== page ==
I've dreamed about my wedding since the day I first understood what the word wedding meant. Every sleepover I had in elementary school and junior high was filled with giggles and innocent dreams about that day and all that it would hold. The dress, of course, was one of the most important thoughts. Would it be long and flowing? Would the veil cover my face? Would the dress sparkle in the candlelight?? I was a dreamer and for as long as I can remember, these thoughts have filled my mind.
Once the reality of wedding bells grew closer, though, I began to realize that the dreams in my head of that perfect dress were going to be hard to satisfy. You see, I'm rather picky when it comes to clothes. This is mostly due to my love for vintage clothing, especially dresses from the 1950's. When I picture the perfect dress in my mind, I see a full skirt with a fluffy petticoat peaking out from below the hem. As I began to think through what type and style of wedding dress I really wanted to have, I began to realize that it was going to be very hard to come by, especially with my rather limited budget.
So, I came to the only decision that made sense: I decided to make my own dress.
Now, at the time I was a novice seamstress, at best. I had made a few aprons with full bodices, a couple simple dresses, a skirt, and a few random other things. But, you see, I have this philosophy on life that if it's possible to make it myself, then, by golly, I'll make it myself!! Because, you see, up until the last sixty years or so, women often made their own wedding dresses (or their mothers/grandmothers made them) and I do so despise the fact that we are losing the art of sewing in our society. So, with all that in mind, I figured, it couldn't be that hard---I could, and would, figure it out. And, so, I did!
I found a picture of a vintage dress pattern, that I absolutely adored and a few pictures of wedding dresses that had a similar feel and I used them all as inspiration for my design. (The sources for these images are long forgotten. My apologies!) I was able to use the picture of the back of the vintage dress pattern to give me an idea for the amount of fabric I would eventually need.
I then ordered my fabric online, which took a lot of searching to find just what I was looking for! The sheer overlay ended up coming from an Etsy store based out of China and the main fabric of the dress I found at Joann.
Then came the most challenging part--designing the pattern. As I sat in my chilly apartment that winter and stared at my sketches before me, I regretted all of the times that I had thought that fractions were a waste of time...I decided through this designing endeavor that my future children will learn the practicality of fractions. They are rather necessary in so many of the projects I find myself doing!
After the initial pattern was designed and cut out of tracing paper, I got to working making my first sample dress out of an old white sheet.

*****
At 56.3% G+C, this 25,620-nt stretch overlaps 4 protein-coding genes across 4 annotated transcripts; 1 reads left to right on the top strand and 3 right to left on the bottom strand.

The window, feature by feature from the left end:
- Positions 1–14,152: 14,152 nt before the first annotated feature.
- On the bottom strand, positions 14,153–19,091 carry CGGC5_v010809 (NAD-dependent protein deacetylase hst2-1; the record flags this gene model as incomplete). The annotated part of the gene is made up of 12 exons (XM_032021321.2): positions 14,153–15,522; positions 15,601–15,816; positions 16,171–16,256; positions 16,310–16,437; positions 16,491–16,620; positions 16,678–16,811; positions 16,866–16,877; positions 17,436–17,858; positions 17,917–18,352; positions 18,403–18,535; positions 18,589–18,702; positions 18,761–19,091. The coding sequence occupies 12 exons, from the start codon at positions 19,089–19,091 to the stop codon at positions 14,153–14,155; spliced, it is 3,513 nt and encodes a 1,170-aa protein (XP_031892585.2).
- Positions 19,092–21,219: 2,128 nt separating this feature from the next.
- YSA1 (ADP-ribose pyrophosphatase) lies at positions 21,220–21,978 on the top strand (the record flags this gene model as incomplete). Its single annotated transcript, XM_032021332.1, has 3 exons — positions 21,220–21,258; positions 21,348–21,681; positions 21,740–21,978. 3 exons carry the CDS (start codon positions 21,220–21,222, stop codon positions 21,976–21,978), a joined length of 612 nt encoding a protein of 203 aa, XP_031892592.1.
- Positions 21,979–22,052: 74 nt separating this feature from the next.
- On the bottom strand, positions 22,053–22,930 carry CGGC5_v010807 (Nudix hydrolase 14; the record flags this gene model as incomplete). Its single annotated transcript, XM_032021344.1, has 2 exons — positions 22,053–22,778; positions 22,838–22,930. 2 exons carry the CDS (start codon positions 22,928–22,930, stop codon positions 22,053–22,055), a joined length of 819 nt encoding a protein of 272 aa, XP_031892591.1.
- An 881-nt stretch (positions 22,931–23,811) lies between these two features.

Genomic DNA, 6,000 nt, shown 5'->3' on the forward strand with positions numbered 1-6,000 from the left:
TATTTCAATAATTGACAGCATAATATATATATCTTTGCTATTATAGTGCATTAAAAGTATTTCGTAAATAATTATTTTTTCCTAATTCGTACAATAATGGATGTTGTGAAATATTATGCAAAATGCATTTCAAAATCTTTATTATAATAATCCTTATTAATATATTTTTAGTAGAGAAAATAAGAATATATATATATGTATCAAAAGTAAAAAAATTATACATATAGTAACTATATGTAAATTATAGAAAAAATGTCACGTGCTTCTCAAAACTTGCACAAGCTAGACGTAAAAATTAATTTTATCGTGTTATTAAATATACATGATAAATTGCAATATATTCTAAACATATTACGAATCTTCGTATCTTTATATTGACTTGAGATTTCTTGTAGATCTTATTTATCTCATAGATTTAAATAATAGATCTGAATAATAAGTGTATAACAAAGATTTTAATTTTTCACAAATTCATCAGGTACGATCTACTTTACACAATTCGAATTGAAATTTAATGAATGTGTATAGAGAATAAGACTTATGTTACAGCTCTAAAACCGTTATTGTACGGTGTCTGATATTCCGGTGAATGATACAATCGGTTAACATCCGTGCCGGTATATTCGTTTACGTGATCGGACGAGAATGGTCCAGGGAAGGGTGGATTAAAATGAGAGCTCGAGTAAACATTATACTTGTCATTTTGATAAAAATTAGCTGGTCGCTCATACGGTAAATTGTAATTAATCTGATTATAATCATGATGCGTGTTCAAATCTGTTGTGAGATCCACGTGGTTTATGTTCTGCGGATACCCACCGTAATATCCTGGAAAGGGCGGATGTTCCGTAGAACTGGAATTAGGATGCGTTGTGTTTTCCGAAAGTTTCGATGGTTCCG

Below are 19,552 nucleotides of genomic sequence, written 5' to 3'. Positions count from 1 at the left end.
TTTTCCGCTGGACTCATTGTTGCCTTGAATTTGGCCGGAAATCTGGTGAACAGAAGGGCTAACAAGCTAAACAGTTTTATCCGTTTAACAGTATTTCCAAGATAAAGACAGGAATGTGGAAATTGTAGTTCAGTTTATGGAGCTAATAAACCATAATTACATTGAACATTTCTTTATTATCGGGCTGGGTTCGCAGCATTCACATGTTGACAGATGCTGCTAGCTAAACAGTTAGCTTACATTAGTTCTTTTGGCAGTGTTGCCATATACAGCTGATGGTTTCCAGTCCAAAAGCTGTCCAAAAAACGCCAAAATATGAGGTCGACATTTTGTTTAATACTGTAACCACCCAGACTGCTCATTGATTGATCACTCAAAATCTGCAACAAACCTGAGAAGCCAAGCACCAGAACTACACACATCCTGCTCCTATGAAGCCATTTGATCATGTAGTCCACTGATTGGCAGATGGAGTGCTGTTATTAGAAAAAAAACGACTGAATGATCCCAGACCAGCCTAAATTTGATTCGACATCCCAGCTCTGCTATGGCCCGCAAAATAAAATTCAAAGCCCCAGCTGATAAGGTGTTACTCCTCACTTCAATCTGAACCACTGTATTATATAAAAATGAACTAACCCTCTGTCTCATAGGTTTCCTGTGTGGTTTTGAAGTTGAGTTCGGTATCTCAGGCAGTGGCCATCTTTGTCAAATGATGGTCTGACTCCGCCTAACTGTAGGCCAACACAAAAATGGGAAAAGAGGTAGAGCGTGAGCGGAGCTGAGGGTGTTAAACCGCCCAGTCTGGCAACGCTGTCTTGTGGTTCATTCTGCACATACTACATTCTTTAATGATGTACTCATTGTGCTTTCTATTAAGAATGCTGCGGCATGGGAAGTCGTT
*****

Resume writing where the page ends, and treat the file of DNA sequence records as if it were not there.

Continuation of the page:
Although I thoroughly documented this entire process, I unfortunately lost the majority of the pictures in an unexpected phone crash right before the wedding. Out of all of the pictures I lost, the ones of my dress were the most disappointing.
After the white sheet dress was finished, I made a few adjustments and then started on the second sample, this one was made out of an adorable vintage sheet set with bright yellow flowers that I had slept on for years at our beloved cabin. I ended up wearing that dress for my family bridal shower, which was perfectly delightful! Those photos were also lost. Boo.
Then, about a month before the wedding (Hah!!! Yikes, is right!!), I started on my actual wedding dress. It came together rather quickly and I was so happy with the pattern tweaks that I had made along the way. The final product was exactly what I wanted. It fell to the perfect spot on my legs, it twirled just right, and I felt my absolute best in it.
I also made my hair piece and veil, which were by far the easiest parts of the project, but they added just the right amount of vintage flair and feathered spunk to my full ensemble (especially when paired with my mustard pumps)! Oh, I did so love how everything turned out!!
Now, I as I said earlier this week, I wanted to write about our wedding as a way to inspire. I realize that the majority of the brides out there are not going to make their own dresses, and that's honestly not why I'm writing about this. I am sharing it with you, though, to help you think outside of the box. My dress, shoes, and accessories ended up costing me less than $200. I made everything except my jewelry (a pearl necklace and earrings, which my mom had bought me for my 18th birthday) and my shoes, which I found online after months of searching. The point is, when you stop to think about it, there are lots of ways to get creative with weddings and any event, for that matter. Why spend so much money for something that so many people end up sealing away in a box and sliding under their bed?!
For me, I couldn't do it. So, I figured out an alternative. And as for storing that lovely dress of mine? It hangs in the closet of our spare bedroom so that each year, when our anniversary comes 'round, I can pull it out, put it on, and let my husband twirl me around our living room with our wedding songs filling the air with their sweet, sweet melodies.